Second, trafficking happens in stages in a person's life. Whether a particular individual gets counted as a trafficking victim varies from stage to stage of that individual's journey. For instance, a person may ask to be smuggled for better work and end up in an indentured state (trafficked, as above), and then escape and be smuggled somewhere else. An Asian woman who was trafficked into prostitution may gain her freedom and end up working at a karaoke bar, where prostitution is available but voluntary. If she herself estimates she has a choice, should such a woman be counted as a trafficking victim? Also, is the route she took in her journey a trafficking or a smuggling route? More importantly, from a policymaking perspective, does it even really matter?
Here lies a key complicating factor: the degree of exploitation as perceived by the subject. Illegal immigrants often tolerate a high degree of exploitation as long as they make money to send back to their families. Adding to the complexity, families can pressure their daughters to work as prostitutes elsewhere, under the realization that the financial gains accrued to the family are likely to enhance its social status within the community; in these communities, the daughter exported into prostitution (in the European Union (EU) or the United States) can be lionized as a heroine by her community. In Illicit, author Moises Naim gives two examples: In the tiny Chinese hamlet of Langle, the prosperous houses with tiled floors and air-conditioning are the ones whose daughters have gone to work as prostitutes in Thailand and Malaysia; while in the Nigerian municipality of Benin City, the only shame for Italos, women who went to work as prostitutes in Italy, was returning home without adequate savings. (7) For their hometowns, their labor was translated into better houses and more running water. "Many of these women had left for Italy with not their family's consent," Naim writes, "but their enthusiastic encouragement." (8)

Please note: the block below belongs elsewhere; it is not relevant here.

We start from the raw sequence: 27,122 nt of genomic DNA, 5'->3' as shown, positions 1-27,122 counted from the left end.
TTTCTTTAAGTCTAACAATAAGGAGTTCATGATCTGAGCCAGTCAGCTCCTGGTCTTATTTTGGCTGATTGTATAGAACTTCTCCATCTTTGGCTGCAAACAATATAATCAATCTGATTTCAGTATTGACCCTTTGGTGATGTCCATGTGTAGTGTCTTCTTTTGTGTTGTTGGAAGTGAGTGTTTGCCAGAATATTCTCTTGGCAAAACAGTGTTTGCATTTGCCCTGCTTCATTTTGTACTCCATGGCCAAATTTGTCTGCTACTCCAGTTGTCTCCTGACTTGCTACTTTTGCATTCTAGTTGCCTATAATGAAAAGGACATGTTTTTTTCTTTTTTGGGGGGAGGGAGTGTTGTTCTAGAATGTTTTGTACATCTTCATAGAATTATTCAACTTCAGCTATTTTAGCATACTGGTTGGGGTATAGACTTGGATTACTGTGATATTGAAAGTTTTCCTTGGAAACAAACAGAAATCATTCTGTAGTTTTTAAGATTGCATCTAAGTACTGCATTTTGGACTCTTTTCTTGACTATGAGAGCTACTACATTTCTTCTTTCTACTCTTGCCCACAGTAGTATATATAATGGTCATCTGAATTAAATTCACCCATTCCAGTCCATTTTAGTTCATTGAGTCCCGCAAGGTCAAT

There are other forms of sexual enslavement. For instance, is it still trafficking when a family agrees to sell their daughter into marriage in another country? As a result of its one-child policy dating back to 1979 and a persistent cultural preference for boys, China has a shortage of women. (9) The annual growth rate in China averaged 9.10 percent from 1989 until 2014, with this growth rate at times reaching 14.2 percent during this decade of economic boom. (10) The confluence of the shortage of women and rapid wealth creation means that Chinese and foreign brides can command a decent price for marriage. This leaves Southern Chinese male peasants at a competitive disadvantage: They want wives who look ethnically similar, but cannot compete with wealthier men in urban centers...